Diagnosis Dilemma: Eating Gluten Again to Test for Celiac Disease

To diagnose celiac disease, the only sure way to determine whether a person has it is with a blood test and biopsy. A definitive blood test and biopsy can only be performed when a patient is eating gluten. Test results for someone following a gluten-free diet for any length of time are rendered inaccurate.

Many people face a dilemma when they decide to go gluten-free diet first, before getting tested for celiac disease, and then feel better. Then, in order to be tested for celiac disease, they must start eating gluten all over again.

Getting sick to get tested

Some people are unwilling to make themselves sick in an attempt to distinguish between having celiac disease or benefitting from the gluten-free diet due to gluten sensitivity or for another reason. Social media is full of comments from people who say they will not risk their health or endure a return of symptoms to get that answer.

Experts at celiac disease centers routinely advise those who have symptoms or family members with celiac disease to be tested before starting a gluten-free diet. And celiac awareness organizations have been trying to spread that word, too.


Alessio Fasano, M.D., chief of the division of pediatric gastroenterology and nutrition at MassGeneral Hospital for Children in Boston and director of its Center for Celiac Research and Treatment, is outspoken about how serious it is to begin a gluten-free diet without testing. He has repeatedly drawn a comparison with the treatment for diabetes to make his point, saying no one would consider taking insulin because they have symptoms of the disease without first getting tested. 

The gold standard test for celiac disease is the anti-tissue transglutaminase (tTG-IgA) test. If this test is positive, it’s recommended that an upper endoscopy, in which six duodenal biopsies are taken, be done.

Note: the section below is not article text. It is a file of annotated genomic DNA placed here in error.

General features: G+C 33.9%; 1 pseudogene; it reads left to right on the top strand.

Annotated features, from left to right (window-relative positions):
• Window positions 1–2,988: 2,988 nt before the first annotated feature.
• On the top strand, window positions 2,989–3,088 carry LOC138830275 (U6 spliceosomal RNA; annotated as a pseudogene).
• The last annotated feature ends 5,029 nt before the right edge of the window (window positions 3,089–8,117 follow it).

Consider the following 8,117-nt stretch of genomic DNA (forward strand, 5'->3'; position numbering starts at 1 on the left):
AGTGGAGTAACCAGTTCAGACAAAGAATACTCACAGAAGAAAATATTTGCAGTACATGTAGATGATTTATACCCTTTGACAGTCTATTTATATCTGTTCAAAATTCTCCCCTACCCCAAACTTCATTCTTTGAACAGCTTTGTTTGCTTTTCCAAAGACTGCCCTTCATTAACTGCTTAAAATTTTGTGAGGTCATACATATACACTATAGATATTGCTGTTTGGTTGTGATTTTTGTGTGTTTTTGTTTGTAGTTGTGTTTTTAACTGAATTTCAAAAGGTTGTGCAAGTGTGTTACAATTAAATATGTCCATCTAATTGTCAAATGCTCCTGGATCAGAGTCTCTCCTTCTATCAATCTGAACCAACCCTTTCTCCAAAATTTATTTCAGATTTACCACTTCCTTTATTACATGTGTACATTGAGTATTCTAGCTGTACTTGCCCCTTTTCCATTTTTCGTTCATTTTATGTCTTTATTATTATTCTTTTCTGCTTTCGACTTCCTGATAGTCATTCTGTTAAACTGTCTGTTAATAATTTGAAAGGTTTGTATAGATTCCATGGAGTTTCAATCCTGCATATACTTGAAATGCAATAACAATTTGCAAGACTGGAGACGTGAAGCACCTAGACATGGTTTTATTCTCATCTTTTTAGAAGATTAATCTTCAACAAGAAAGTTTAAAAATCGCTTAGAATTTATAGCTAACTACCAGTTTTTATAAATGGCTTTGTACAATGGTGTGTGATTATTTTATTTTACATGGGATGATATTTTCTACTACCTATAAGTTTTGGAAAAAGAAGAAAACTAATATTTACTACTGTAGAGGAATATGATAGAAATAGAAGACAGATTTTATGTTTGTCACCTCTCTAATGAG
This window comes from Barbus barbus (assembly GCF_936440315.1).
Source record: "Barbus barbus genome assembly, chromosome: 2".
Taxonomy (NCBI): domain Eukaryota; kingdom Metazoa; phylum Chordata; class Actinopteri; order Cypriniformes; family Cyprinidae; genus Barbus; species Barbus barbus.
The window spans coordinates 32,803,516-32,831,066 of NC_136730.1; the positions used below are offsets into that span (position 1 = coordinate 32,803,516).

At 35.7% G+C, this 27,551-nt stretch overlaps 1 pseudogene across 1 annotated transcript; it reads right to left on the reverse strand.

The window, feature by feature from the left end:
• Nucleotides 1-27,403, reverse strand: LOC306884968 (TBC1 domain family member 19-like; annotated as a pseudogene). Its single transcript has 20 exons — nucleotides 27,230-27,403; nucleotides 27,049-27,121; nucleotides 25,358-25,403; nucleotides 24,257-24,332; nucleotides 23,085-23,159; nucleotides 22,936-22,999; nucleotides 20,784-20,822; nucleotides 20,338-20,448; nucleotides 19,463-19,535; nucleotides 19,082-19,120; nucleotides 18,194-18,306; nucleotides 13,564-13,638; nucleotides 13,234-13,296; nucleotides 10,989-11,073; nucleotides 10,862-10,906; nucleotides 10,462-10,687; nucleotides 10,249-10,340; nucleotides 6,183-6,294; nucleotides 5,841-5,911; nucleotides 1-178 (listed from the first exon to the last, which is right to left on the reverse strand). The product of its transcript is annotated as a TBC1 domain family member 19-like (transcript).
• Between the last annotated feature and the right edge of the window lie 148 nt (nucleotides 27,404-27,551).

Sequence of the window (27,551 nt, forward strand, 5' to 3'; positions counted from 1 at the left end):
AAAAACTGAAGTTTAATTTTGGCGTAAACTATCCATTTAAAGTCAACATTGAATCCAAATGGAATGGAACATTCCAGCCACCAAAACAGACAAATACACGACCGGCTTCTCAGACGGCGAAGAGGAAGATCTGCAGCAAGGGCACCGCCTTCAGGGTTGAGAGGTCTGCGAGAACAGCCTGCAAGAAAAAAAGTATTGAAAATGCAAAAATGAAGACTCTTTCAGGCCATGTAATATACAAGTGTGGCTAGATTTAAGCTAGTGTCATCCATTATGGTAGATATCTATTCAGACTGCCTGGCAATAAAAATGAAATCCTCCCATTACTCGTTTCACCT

Accurate diagnosis provides real benefits for individuals and for the celiac disease population at large. Celiac disease involves complications that even gluten sensitivity does not, especially for those who cheat on the diet.


If someone knows they have celiac disease, they are often more motivated to keep to a strict form of the diet. And if the diagnosis rate for celiac disease, which currently stands at about 80 percent of those who actually have it, can be improved, money for research and interest in treatments and cures is likely to follow.

It’s just hard to see it that way when a return to a gluten-containing diet means weeks of facing returning symptoms that can be severe.

Recommendations vary on how long a patient must consume gluten, with the University of Chicago Celiac Disease Center advising 12 weeks of eating a half slice of bread or a cracker prior to blood tests and two weeks prior to a biopsy. The Celiac Center at Beth Israel Deaconess Medical Center says gluten should ideally be reintroduced for six to eight weeks. If the challenge is found to be intolerable, blood tests and a biopsy can be done earlier, but this can lead to a false negative result, according to the center.


These time frames can cause difficulties for patients. Cheryl Harris, a registered dietitian who specializes in celiac disease, says symptoms can develop early in the process.  

Why testing does not come first

One of the reasons people don’t get tested in the first place is that many frontline physicians seem unaware of the need and may recommend just trying the gluten-free diet, assuming it can’t hurt. 

The picture can be complicated further when a physician tests a patient for celiac disease when he or she is already following the diet, again unaware of the impact that has on diagnosis.

Jane Santucci, of Terre Haute, Indiana, knows this quandary well. After four years of stomach illness, her doctor told her she suffered from a common catch-all disease, irritable bowel syndrome. Santucci had already gone through a colonoscopy and upper endoscopy and says she was told her stomach lining was badly damaged and she should only eat low-fat foods.


When she heard a Super Bowl interview with NFL quarterback Drew Brees in which he talked about being gluten free, she wondered if gluten could be her problem, too. She decided to try the gluten-free diet.

Six months later her doctor tested her for celiac disease and the results were negative.  Santucci now has no intention of going back for more tests and is happy continuing to eat gluten free because she now feels fine. “I don’t have to feel self-conscious or rearrange my plans because of a crazy stomach,” says Santucci.